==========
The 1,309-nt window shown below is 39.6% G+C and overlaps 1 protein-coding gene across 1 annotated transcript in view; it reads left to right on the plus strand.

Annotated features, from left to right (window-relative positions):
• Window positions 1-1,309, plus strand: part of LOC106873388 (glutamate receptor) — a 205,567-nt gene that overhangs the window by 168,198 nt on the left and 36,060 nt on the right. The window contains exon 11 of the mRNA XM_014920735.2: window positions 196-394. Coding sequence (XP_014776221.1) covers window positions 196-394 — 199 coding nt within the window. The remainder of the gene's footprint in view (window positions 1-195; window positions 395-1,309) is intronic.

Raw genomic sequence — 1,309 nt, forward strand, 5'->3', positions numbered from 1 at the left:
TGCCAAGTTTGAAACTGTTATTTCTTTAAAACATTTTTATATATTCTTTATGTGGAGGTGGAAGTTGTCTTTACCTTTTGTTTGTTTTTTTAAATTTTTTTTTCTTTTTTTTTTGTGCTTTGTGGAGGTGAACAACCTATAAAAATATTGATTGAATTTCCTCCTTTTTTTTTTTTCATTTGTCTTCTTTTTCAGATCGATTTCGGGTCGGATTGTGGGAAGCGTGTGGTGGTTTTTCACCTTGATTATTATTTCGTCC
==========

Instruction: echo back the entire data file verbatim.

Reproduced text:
The 1,309-nt window shown below is 39.6% G+C and overlaps 1 protein-coding gene across 1 annotated transcript in view; it reads left to right on the plus strand.

Annotated features, from left to right (window-relative positions):
• Window positions 1-1,309, plus strand: part of LOC106873388 (glutamate receptor) — a 205,567-nt gene that overhangs the window by 168,198 nt on the left and 36,060 nt on the right. The window contains exon 11 of the mRNA XM_014920735.2: window positions 196-394. Coding sequence (XP_014776221.1) covers window positions 196-394 — 199 coding nt within the window. The remainder of the gene's footprint in view (window positions 1-195; window positions 395-1,309) is intronic.

Raw genomic sequence — 1,309 nt, forward strand, 5'->3', positions numbered from 1 at the left:
TGCCAAGTTTGAAACTGTTATTTCTTTAAAACATTTTTATATATTCTTTATGTGGAGGTGGAAGTTGTCTTTACCTTTTGTTTGTTTTTTTAAATTTTTTTTTCTTTTTTTTTTGTGCTTTGTGGAGGTGAACAACCTATAAAAATATTGATTGAATTTCCTCCTTTTTTTTTTTTCATTTGTCTTCTTTTTCAGATCGATTTCGGGTCGGATTGTGGGAAGCGTGTGGTGGTTTTTCACCTTGATTATTATTTCGTCC